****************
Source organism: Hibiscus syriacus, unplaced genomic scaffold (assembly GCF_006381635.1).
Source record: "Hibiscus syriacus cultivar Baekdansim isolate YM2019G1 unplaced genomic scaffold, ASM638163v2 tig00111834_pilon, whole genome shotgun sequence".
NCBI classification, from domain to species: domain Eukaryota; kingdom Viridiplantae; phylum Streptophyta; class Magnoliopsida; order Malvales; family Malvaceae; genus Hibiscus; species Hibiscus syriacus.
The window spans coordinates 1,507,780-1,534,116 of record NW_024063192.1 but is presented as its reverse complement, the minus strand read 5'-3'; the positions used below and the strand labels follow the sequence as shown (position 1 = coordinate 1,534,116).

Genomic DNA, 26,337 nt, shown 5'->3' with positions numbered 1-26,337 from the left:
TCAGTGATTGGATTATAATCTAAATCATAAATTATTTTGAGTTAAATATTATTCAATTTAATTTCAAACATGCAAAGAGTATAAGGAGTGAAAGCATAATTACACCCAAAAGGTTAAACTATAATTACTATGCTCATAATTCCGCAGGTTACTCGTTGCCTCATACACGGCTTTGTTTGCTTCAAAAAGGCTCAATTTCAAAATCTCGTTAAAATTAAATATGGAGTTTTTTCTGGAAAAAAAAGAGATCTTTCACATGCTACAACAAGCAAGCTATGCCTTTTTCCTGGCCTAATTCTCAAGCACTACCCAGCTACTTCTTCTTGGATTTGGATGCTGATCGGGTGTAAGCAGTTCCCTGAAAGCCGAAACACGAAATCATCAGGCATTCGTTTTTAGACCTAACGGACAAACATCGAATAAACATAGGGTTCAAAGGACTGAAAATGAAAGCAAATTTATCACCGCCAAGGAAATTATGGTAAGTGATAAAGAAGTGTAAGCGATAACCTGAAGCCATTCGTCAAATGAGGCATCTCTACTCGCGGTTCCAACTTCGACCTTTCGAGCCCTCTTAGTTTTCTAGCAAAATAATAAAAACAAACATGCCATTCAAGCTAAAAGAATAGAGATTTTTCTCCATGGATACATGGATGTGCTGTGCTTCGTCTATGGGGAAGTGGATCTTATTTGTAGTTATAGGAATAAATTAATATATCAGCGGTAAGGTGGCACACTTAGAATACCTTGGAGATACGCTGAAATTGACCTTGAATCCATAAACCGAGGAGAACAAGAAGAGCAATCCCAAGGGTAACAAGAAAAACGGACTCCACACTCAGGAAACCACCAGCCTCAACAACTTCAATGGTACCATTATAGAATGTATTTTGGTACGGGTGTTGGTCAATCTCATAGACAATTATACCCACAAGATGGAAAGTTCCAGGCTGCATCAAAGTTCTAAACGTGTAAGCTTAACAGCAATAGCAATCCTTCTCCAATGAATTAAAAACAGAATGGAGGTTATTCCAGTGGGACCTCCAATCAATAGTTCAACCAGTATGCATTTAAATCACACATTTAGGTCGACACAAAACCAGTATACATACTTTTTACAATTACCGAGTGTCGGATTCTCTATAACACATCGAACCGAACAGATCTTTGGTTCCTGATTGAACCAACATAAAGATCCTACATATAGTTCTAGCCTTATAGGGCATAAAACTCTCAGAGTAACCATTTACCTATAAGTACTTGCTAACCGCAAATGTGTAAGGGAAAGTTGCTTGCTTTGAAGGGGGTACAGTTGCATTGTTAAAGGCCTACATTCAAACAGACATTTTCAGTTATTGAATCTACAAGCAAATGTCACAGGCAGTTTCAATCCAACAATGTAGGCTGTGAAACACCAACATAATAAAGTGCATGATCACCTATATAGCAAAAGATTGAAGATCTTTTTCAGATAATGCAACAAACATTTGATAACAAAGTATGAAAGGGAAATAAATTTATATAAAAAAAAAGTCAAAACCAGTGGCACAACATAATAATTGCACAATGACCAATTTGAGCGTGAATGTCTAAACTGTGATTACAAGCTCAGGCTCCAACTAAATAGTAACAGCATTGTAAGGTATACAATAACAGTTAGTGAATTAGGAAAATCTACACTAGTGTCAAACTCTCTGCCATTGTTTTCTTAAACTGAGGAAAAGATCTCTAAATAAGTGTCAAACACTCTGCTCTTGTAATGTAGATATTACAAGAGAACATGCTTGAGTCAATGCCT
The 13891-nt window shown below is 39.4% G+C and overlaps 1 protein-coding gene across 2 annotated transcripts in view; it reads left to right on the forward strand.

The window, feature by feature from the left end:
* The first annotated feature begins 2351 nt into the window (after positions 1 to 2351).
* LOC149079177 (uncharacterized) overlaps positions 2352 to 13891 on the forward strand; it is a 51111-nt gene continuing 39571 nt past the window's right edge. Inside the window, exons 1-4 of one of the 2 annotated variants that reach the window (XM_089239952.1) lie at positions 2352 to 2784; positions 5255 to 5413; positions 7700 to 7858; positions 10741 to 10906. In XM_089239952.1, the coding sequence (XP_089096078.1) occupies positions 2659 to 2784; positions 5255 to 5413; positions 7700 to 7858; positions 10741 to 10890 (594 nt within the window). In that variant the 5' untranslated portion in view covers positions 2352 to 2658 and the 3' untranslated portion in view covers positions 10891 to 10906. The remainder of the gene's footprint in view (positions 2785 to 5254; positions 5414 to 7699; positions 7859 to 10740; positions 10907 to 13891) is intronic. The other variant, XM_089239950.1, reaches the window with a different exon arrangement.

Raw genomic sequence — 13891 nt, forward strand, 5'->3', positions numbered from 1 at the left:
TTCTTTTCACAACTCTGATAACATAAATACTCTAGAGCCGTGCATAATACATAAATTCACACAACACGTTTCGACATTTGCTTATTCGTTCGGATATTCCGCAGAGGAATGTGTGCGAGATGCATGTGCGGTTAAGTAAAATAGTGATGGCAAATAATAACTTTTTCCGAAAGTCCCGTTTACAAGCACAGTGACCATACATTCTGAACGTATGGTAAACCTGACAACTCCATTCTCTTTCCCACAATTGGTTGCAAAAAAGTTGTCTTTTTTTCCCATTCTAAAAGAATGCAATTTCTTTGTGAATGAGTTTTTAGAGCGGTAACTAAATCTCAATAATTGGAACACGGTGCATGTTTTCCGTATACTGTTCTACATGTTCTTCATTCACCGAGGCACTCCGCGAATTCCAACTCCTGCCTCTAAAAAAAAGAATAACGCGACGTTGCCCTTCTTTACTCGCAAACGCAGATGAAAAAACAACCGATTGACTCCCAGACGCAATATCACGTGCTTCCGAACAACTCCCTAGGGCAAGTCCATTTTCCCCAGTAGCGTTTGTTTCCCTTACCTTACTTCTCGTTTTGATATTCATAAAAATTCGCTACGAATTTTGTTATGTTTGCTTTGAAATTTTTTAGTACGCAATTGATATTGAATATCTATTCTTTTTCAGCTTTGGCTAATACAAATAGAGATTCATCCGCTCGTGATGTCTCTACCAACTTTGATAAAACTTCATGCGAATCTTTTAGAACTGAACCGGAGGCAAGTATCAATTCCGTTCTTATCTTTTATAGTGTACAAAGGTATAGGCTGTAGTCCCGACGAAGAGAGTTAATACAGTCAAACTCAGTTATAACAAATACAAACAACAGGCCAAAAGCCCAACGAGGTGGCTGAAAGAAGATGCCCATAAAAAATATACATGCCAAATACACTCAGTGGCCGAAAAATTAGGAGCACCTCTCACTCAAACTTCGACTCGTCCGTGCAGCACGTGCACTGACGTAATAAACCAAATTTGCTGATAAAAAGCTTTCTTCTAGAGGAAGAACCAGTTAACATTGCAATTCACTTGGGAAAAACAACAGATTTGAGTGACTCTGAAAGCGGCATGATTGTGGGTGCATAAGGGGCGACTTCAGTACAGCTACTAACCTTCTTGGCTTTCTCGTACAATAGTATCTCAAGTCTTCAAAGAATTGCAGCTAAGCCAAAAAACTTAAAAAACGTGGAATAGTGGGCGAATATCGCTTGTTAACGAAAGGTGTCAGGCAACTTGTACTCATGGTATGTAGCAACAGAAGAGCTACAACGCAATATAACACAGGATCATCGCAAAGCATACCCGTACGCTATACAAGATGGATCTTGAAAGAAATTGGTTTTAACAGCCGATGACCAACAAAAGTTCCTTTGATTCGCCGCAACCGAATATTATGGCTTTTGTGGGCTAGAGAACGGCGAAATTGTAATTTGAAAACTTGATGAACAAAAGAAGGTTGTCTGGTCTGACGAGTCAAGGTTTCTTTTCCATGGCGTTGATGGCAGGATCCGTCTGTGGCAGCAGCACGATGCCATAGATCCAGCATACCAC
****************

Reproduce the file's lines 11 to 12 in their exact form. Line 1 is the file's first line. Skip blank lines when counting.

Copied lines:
Raw genomic sequence — 13891 nt, forward strand, 5'->3', positions numbered from 1 at the left:
TTCTTTTCACAACTCTGATAACATAAATACTCTAGAGCCGTGCATAATACATAAATTCACACAACACGTTTCGACATTTGCTTATTCGTTCGGATATTCCGCAGAGGAATGTGTGCGAGATGCATGTGCGGTTAAGTAAAATAGTGATGGCAAATAATAACTTTTTCCGAAAGTCCCGTTTACAAGCACAGTGACCATACATTCTGAACGTATGGTAAACCTGACAACTCCATTCTCTTTCCCACAATTGGTTGCAAAAAAGTTGTCTTTTTTTCCCATTCTAAAAGAATGCAATTTCTTTGTGAATGAGTTTTTAGAGCGGTAACTAAATCTCAATAATTGGAACACGGTGCATGTTTTCCGTATACTGTTCTACATGTTCTTCATTCACCGAGGCACTCCGCGAATTCCAACTCCTGCCTCTAAAAAAAAGAATAACGCGACGTTGCCCTTCTTTACTCGCAAACGCAGATGAAAAAACAACCGATTGACTCCCAGACGCAATATCACGTGCTTCCGAACAACTCCCTAGGGCAAGTCCATTTTCCCCAGTAGCGTTTGTTTCCCTTACCTTACTTCTCGTTTTGATATTCATAAAAATTCGCTACGAATTTTGTTATGTTTGCTTTGAAATTTTTTAGTACGCAATTGATATTGAATATCTATTCTTTTTCAGCTTTGGCTAATACAAATAGAGATTCATCCGCTCGTGATGTCTCTACCAACTTTGATAAAACTTCATGCGAATCTTTTAGAACTGAACCGGAGGCAAGTATCAATTCCGTTCTTATCTTTTATAGTGTACAAAGGTATAGGCTGTAGTCCCGACGAAGAGAGTTAATACAGTCAAACTCAGTTATAACAAATACAAACAACAGGCCAAAAGCCCAACGAGGTGGCTGAAAGAAGATGCCCATAAAAAATATACATGCCAAATACACTCAGTGGCCGAAAAATTAGGAGCACCTCTCACTCAAACTTCGACTCGTCCGTGCAGCACGTGCACTGACGTAATAAACCAAATTTGCTGATAAAAAGCTTTCTTCTAGAGGAAGAACCAGTTAACATTGCAATTCACTTGGGAAAAACAACAGATTTGAGTGACTCTGAAAGCGGCATGATTGTGGGTGCATAAGGGGCGACTTCAGTACAGCTACTAACCTTCTTGGCTTTCTCGTACAATAGTATCTCAAGTCTTCAAAGAATTGCAGCTAAGCCAAAAAACTTAAAAAACGTGGAATAGTGGGCGAATATCGCTTGTTAACGAAAGGTGTCAGGCAACTTGTACTCATGGTATGTAGCAACAGAAGAGCTACAACGCAATATAACACAGGATCATCGCAAAGCATACCCGTACGCTATACAAGATGGATCTTGAAAGAAATTGGTTTTAACAGCCGATGACCAACAAAAGTTCCTTTGATTCGCCGCAACCGAATATTATGGCTTTTGTGGGCTAGAGAACGGCGAAATTGTAATTTGAAAACTTGATGAACAAAAGAAGGTTGTCTGGTCTGACGAGTCAAGGTTTCTTTTCCATGGCGTTGATGGCAGGATCCGTCTGTGGCAGCAGCACGATGCCATAGATCCAGCATACCAC